The player should put an identifying mark on the ball to be played [Rule 6.3a]

No-one else has to be satisfied that a player can identify his or her own ball. That's the player's responsibility.

It is fine for a player to say it's a Srixon 1, not least because there's no requirement to say anything.
 

Swinglowandslow

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See the final bullet point in Rule 7.2. There is no requirement for a player to put any markings on the ball under the rules. A ball is identified if a ball is found that is the same brand, number and condition as the players ball. This will only back fire on the player if 2 identical balls are found.

So, it is recommended to put markings on it, but not necessary under the rules.
I stand corrected by this and Rulefan and Colin.
As you say, the final bullet point says so.
My view was influenced by an example I saw given as a decision in the rules many years ago where two players playing adjacent fairways hit their balls, one rightish, the other also rightish and both balls came to rest very near each other. Both balls were same make, same number, and both golfers couldn't say which was theirs because of that.
The decision was that both players had lost their balls.
That would fit with the final bullet point, I suppose. ( though it wouldn't be too hard to claim a different "condition "😉)
As a pure personal opinion, I think the rulemakers would have made things easier by requiring a personal marking of the ball.
 

rulefan

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As a pure personal opinion, I think the rulemakers would have made things easier by requiring a personal marking of the ball.
The problem with that is deciding just what is 'personal'. When acting as a starter I find so many players saying their unique marking is two red (or black) dots under the ProV1 logo.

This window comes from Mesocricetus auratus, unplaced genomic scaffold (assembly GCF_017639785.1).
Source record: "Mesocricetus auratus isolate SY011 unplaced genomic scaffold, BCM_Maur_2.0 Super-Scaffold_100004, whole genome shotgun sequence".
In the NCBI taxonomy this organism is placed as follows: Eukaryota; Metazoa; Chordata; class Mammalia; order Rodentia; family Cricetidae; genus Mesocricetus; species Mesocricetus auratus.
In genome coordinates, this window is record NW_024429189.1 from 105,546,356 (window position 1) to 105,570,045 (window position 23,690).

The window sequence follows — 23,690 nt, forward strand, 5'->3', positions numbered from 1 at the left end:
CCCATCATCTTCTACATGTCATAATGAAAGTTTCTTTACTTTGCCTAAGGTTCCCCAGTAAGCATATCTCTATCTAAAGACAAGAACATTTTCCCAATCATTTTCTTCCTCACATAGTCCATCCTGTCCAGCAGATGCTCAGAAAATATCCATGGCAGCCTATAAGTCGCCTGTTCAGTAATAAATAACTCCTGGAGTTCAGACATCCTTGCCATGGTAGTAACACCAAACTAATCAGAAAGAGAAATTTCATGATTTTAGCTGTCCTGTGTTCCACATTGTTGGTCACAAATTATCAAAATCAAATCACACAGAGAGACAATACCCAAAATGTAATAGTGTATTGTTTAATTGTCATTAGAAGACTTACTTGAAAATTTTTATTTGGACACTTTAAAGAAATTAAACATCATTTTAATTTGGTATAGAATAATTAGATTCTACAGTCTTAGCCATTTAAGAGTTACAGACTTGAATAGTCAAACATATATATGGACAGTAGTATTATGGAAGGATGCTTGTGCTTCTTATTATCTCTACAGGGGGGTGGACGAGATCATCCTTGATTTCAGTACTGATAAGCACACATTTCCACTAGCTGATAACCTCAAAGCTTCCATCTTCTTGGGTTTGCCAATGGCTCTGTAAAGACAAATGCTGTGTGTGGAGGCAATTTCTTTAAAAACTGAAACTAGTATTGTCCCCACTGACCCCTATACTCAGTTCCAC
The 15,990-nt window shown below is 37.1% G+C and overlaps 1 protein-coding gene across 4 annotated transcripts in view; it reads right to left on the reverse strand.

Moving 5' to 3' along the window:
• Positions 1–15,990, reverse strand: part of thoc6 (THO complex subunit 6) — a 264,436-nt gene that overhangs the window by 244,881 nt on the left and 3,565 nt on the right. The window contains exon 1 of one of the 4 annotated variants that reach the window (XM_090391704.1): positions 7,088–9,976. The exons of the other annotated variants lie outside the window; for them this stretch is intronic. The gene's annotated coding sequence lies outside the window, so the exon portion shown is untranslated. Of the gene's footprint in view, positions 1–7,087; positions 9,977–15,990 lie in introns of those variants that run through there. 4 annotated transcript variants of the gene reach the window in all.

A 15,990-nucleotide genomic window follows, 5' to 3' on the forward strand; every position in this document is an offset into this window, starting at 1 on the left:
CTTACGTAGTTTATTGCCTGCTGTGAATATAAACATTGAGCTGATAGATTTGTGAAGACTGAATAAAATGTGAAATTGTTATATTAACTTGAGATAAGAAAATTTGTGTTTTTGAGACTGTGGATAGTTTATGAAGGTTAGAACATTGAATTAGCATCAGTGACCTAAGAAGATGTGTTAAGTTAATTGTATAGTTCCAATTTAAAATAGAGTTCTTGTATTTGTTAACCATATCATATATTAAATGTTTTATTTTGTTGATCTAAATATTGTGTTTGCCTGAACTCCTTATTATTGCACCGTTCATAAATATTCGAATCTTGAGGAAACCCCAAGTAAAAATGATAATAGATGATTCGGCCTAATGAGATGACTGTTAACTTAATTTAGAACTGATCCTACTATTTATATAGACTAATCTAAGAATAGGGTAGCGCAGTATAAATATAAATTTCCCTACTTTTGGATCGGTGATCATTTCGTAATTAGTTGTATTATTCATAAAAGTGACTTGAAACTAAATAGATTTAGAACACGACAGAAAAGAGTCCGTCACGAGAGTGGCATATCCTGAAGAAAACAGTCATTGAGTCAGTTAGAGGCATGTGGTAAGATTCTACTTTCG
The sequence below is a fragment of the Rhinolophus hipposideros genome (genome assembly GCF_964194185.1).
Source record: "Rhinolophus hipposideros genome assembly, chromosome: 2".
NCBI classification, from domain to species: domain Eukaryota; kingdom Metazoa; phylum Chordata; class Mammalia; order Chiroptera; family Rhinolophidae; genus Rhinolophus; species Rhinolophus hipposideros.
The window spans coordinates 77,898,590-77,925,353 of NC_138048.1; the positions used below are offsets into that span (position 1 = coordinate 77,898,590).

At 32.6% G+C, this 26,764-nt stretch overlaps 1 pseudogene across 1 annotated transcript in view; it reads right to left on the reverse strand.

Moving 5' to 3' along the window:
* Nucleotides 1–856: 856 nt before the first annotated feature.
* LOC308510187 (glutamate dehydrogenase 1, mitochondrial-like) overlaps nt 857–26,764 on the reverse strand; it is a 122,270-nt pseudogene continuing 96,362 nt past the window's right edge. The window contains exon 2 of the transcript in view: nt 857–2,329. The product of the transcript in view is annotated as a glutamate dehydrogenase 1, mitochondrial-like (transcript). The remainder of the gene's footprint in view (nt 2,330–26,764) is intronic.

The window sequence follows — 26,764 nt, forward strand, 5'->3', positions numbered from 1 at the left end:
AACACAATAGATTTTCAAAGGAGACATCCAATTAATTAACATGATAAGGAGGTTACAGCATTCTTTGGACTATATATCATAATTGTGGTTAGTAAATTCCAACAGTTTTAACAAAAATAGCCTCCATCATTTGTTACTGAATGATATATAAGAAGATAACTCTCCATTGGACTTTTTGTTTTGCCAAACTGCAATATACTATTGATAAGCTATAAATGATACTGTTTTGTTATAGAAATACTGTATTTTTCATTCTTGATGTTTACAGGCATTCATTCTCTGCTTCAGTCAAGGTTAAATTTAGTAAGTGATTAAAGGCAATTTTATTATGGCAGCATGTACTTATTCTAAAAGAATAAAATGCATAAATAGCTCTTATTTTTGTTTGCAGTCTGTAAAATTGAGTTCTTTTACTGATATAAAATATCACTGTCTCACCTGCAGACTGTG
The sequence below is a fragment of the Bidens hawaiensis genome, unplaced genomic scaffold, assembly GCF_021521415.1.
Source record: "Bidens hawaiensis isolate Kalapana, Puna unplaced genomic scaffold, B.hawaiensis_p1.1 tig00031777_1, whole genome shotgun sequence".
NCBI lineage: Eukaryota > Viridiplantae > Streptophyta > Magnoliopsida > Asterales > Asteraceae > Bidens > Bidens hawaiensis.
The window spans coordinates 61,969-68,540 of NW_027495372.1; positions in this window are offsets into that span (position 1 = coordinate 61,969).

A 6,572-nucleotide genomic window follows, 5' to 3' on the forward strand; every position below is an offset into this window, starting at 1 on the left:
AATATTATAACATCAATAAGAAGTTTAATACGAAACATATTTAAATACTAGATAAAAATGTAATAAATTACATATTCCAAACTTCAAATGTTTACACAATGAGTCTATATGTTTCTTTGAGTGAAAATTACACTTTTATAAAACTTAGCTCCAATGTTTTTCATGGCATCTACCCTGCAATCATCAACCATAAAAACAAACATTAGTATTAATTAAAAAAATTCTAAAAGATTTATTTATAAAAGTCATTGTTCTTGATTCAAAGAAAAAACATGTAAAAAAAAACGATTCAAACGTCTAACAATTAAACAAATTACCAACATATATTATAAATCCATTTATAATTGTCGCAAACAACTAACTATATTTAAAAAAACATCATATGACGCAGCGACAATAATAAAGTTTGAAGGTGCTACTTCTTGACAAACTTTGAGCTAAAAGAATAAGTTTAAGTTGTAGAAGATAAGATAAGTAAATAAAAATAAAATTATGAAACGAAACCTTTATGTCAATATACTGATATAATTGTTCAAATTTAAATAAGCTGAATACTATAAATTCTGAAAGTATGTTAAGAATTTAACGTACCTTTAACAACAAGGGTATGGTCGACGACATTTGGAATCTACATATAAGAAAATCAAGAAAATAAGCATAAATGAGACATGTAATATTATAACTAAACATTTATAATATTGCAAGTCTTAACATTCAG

And more often than not it's two of the three waiting to tee off. If I suggest initials, they look at me blank. 'Huh' is the response. My wife puts JH and an odd hierographic on hers because there at least 4 JHs in the club.
 

Colin L

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I stand corrected by this and Rulefan and Colin.
As you say, the final bullet point says so.
My view was influenced by an example I saw given as a decision in the rules many years ago where two players playing adjacent fairways hit their balls, one rightish, the other also rightish and both balls came to rest very near each other. Both balls were same make, same number, and both golfers couldn't say which was theirs because of that.
The decision was that both players had lost their balls.
That would fit with the final bullet point, I suppose. ( though it wouldn't be too hard to claim a different "condition "😉)
As a pure personal opinion, I think the rulemakers would have made things easier by requiring a personal marking of the ball.
I think you've understandably turned what is good practice into a rules requirement in your mind, that's all.
 

clubchamp98

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I stand corrected by this and Rulefan and Colin.
As you say, the final bullet point says so.